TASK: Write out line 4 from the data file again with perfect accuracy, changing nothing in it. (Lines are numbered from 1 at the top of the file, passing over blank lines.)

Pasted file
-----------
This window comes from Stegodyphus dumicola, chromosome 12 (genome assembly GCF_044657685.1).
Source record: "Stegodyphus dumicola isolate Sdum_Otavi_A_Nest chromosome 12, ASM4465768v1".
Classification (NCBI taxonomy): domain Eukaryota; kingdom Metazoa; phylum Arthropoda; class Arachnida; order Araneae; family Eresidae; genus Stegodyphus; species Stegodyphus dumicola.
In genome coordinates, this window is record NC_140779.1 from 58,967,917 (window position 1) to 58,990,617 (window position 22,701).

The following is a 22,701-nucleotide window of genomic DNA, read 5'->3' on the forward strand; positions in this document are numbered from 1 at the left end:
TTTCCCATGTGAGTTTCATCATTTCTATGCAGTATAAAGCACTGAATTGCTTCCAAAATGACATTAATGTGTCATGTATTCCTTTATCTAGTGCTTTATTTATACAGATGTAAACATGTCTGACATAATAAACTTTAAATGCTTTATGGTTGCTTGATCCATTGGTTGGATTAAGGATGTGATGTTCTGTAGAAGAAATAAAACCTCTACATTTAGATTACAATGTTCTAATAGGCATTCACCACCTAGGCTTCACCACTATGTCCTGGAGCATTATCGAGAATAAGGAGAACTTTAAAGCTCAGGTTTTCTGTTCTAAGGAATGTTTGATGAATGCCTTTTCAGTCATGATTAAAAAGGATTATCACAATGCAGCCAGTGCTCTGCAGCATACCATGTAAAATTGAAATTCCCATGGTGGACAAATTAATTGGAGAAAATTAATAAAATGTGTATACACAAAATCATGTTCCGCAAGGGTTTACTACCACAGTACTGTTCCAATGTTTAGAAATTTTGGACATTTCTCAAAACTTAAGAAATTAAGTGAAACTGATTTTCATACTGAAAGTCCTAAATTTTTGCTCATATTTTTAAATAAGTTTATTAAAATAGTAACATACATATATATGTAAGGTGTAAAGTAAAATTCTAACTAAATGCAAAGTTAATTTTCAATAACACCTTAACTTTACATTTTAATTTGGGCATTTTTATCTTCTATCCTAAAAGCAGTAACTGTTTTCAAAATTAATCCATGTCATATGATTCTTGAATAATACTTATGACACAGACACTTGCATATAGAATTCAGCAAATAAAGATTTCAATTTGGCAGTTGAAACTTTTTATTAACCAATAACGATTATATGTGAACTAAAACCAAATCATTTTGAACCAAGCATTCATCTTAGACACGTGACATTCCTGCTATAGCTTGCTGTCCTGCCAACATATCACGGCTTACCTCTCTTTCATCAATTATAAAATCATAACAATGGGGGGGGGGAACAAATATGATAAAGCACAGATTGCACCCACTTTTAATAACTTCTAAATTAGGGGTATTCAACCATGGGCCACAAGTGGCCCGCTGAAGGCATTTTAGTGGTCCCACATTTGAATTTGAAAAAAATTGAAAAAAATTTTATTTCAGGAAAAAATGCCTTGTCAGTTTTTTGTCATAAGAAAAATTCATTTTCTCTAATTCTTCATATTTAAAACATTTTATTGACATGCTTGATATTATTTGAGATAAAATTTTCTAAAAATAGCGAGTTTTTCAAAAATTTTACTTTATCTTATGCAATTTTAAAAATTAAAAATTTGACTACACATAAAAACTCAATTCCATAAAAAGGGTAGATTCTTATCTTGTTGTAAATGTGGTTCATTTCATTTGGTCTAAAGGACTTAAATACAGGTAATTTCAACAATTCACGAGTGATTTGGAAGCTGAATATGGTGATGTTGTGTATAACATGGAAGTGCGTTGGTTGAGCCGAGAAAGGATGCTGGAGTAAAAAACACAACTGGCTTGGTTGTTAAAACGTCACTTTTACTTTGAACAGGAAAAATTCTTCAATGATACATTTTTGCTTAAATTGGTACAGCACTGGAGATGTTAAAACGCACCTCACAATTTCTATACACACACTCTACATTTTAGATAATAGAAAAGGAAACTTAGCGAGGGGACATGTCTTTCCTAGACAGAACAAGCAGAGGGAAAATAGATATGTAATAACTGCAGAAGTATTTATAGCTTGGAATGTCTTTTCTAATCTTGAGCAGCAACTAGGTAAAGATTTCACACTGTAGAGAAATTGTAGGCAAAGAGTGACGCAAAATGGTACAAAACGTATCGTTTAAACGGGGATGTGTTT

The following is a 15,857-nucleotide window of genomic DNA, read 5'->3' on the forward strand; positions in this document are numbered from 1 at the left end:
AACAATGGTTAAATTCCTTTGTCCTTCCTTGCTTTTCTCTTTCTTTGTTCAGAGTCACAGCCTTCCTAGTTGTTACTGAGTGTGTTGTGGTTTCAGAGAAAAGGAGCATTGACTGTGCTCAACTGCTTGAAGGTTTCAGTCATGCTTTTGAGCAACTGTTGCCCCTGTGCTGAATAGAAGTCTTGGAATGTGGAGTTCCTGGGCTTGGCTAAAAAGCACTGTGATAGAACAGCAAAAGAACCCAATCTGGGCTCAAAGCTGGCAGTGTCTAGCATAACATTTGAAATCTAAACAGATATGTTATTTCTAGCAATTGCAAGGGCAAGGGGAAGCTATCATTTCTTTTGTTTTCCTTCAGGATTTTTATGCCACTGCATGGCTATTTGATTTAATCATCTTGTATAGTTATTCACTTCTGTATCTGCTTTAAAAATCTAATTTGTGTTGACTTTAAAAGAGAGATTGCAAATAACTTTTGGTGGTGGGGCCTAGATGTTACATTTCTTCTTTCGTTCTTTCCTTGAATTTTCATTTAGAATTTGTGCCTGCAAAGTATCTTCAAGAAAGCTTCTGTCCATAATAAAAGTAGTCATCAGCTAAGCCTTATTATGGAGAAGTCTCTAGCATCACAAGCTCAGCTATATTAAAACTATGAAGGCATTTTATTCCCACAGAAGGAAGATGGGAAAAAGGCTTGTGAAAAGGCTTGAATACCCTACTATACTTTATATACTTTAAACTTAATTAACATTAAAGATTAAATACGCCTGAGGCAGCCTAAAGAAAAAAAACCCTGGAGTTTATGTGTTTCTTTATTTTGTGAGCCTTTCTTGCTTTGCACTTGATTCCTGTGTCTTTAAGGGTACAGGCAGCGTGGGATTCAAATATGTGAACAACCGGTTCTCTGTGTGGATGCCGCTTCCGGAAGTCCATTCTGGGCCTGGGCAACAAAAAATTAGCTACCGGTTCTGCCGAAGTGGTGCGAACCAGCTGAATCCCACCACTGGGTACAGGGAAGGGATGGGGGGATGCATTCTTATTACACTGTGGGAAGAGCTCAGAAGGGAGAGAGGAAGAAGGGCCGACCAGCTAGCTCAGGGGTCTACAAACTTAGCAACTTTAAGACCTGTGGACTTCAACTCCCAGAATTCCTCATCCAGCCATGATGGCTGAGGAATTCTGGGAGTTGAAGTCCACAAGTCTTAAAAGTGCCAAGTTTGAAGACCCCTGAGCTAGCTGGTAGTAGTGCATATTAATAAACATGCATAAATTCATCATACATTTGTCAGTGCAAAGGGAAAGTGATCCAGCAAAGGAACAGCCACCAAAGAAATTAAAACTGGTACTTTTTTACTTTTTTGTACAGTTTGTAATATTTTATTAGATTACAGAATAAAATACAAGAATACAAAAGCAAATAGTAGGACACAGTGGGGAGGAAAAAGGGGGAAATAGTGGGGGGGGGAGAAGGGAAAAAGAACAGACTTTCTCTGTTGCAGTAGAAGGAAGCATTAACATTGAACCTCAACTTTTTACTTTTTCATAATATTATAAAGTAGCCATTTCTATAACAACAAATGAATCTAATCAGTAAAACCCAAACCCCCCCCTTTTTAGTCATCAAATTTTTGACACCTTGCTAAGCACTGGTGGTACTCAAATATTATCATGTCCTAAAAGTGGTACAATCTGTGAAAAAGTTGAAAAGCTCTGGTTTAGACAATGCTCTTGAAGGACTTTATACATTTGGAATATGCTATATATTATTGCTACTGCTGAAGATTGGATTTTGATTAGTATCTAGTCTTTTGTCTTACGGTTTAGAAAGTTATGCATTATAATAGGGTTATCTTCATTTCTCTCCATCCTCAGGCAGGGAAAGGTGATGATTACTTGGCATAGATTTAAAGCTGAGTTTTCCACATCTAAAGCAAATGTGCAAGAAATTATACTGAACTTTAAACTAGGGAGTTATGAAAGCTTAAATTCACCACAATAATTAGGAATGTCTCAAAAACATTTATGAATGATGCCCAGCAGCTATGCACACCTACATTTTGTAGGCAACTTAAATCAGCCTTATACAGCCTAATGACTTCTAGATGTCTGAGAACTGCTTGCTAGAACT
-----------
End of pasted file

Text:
In genome coordinates, this window is record NC_140779.1 from 58,967,917 (window position 1) to 58,990,617 (window position 22,701).